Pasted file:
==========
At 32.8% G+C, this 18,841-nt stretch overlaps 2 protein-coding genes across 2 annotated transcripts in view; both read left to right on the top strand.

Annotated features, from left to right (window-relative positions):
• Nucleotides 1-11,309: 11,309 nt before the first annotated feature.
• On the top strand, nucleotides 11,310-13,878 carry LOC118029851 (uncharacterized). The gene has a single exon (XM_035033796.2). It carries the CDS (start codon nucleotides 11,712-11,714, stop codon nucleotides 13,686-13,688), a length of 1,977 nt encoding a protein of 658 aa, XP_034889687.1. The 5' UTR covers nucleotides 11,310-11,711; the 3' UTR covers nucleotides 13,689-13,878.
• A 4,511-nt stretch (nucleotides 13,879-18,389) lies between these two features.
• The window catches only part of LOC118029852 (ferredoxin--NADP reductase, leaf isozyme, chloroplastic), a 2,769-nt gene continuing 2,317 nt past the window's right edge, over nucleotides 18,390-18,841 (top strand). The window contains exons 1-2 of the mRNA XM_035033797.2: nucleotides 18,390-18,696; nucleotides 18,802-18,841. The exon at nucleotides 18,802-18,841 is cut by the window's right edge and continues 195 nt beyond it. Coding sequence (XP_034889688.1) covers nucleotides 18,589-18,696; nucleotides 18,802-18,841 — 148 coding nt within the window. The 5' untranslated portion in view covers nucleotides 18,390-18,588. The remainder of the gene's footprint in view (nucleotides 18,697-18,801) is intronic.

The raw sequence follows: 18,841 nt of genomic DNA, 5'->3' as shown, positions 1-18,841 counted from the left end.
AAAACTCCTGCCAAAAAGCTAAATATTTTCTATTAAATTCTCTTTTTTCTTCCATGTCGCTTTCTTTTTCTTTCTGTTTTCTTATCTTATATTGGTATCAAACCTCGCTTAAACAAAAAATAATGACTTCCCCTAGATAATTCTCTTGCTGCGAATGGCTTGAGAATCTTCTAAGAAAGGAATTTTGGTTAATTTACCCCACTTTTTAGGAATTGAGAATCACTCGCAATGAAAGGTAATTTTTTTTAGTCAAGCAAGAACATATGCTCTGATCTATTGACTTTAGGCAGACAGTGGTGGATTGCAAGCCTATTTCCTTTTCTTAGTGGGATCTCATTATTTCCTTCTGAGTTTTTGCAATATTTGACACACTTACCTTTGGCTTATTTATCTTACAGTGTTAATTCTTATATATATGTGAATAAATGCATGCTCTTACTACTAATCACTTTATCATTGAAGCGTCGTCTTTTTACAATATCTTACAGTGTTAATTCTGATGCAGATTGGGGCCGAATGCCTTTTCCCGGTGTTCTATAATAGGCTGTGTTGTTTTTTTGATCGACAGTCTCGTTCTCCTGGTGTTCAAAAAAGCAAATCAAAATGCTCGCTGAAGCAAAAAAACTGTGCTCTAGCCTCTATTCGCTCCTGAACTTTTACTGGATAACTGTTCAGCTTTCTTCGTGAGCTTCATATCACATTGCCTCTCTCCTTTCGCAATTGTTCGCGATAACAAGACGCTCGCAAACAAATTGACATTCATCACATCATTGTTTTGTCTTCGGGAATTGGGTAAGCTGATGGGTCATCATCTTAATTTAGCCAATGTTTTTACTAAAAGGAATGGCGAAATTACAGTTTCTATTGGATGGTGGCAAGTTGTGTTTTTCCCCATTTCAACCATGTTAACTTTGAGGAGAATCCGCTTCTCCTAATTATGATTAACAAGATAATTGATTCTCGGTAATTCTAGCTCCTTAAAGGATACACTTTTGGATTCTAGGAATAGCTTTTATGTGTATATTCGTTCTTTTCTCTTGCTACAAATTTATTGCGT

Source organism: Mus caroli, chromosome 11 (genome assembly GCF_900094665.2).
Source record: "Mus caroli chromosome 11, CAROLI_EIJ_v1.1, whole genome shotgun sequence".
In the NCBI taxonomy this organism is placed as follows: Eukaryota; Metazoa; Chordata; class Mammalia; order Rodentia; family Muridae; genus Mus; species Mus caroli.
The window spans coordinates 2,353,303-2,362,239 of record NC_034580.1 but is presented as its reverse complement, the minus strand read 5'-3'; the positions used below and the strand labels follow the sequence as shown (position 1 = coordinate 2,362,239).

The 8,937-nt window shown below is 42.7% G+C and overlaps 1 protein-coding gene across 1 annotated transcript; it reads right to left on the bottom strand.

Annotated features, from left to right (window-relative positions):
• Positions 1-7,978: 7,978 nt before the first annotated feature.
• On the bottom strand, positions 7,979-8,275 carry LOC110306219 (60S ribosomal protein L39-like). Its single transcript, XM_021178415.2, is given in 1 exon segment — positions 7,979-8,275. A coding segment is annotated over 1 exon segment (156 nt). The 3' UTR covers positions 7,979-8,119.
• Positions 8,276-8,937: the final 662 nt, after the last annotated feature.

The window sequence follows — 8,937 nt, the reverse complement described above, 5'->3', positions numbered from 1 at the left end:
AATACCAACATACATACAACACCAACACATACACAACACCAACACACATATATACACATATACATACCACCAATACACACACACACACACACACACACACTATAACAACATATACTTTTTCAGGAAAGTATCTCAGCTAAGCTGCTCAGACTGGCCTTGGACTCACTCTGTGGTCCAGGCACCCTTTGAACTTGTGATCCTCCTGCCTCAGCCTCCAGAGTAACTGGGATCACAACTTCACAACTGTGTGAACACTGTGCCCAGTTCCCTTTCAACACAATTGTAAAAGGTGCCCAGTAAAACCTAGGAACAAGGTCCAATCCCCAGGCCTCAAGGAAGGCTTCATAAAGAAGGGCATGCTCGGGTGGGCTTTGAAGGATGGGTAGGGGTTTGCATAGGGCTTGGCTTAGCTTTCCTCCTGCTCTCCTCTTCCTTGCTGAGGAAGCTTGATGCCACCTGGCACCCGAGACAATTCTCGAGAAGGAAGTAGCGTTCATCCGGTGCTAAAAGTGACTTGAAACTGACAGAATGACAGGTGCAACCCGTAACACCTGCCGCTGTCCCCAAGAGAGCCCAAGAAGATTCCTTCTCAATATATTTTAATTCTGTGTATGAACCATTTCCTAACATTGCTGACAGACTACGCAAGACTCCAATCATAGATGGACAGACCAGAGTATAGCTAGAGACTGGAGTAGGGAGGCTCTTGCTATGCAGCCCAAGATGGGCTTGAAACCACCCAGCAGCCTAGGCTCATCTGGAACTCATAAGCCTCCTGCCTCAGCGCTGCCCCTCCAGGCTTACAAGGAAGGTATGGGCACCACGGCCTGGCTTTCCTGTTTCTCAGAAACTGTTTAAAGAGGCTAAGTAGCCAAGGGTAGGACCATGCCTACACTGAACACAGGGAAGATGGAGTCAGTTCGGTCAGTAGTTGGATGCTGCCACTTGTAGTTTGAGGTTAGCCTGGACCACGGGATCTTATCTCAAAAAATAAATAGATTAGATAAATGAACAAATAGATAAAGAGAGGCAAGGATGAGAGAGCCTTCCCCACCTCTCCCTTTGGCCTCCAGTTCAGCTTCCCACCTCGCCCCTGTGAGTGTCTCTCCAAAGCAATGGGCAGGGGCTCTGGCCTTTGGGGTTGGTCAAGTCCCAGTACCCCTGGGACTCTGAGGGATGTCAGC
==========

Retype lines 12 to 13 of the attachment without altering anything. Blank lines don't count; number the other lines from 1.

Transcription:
The window spans coordinates 2,353,303-2,362,239 of record NC_034580.1 but is presented as its reverse complement, the minus strand read 5'-3'; the positions used below and the strand labels follow the sequence as shown (position 1 = coordinate 2,362,239).

The 8,937-nt window shown below is 42.7% G+C and overlaps 1 protein-coding gene across 1 annotated transcript; it reads right to left on the bottom strand.